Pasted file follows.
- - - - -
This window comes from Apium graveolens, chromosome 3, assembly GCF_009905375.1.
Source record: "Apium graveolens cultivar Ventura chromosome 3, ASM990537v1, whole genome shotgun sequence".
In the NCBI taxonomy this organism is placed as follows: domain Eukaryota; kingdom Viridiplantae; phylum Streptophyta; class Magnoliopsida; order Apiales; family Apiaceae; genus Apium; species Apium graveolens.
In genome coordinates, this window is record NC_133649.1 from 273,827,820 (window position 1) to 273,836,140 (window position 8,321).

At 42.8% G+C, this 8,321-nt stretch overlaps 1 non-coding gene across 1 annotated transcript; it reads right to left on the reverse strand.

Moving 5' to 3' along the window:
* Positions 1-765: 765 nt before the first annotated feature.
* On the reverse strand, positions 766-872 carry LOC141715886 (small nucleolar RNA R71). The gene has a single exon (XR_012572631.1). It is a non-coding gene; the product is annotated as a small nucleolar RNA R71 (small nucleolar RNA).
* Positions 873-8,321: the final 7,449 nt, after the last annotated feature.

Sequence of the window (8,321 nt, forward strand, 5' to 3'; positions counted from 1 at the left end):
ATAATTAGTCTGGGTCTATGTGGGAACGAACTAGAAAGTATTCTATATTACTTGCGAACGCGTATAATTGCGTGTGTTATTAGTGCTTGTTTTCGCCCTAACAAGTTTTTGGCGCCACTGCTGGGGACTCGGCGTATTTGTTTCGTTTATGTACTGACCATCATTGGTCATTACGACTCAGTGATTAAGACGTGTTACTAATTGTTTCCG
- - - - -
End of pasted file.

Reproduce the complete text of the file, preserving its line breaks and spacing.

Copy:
This window comes from Apium graveolens, chromosome 3, assembly GCF_009905375.1.
Source record: "Apium graveolens cultivar Ventura chromosome 3, ASM990537v1, whole genome shotgun sequence".
In the NCBI taxonomy this organism is placed as follows: domain Eukaryota; kingdom Viridiplantae; phylum Streptophyta; class Magnoliopsida; order Apiales; family Apiaceae; genus Apium; species Apium graveolens.
In genome coordinates, this window is record NC_133649.1 from 273,827,820 (window position 1) to 273,836,140 (window position 8,321).

At 42.8% G+C, this 8,321-nt stretch overlaps 1 non-coding gene across 1 annotated transcript; it reads right to left on the reverse strand.

Moving 5' to 3' along the window:
* Positions 1-765: 765 nt before the first annotated feature.
* On the reverse strand, positions 766-872 carry LOC141715886 (small nucleolar RNA R71). The gene has a single exon (XR_012572631.1). It is a non-coding gene; the product is annotated as a small nucleolar RNA R71 (small nucleolar RNA).
* Positions 873-8,321: the final 7,449 nt, after the last annotated feature.

Sequence of the window (8,321 nt, forward strand, 5' to 3'; positions counted from 1 at the left end):
ATAATTAGTCTGGGTCTATGTGGGAACGAACTAGAAAGTATTCTATATTACTTGCGAACGCGTATAATTGCGTGTGTTATTAGTGCTTGTTTTCGCCCTAACAAGTTTTTGGCGCCACTGCTGGGGACTCGGCGTATTTGTTTCGTTTATGTACTGACCATCATTGGTCATTACGACTCAGTGATTAAGACGTGTTACTAATTGTTTCCG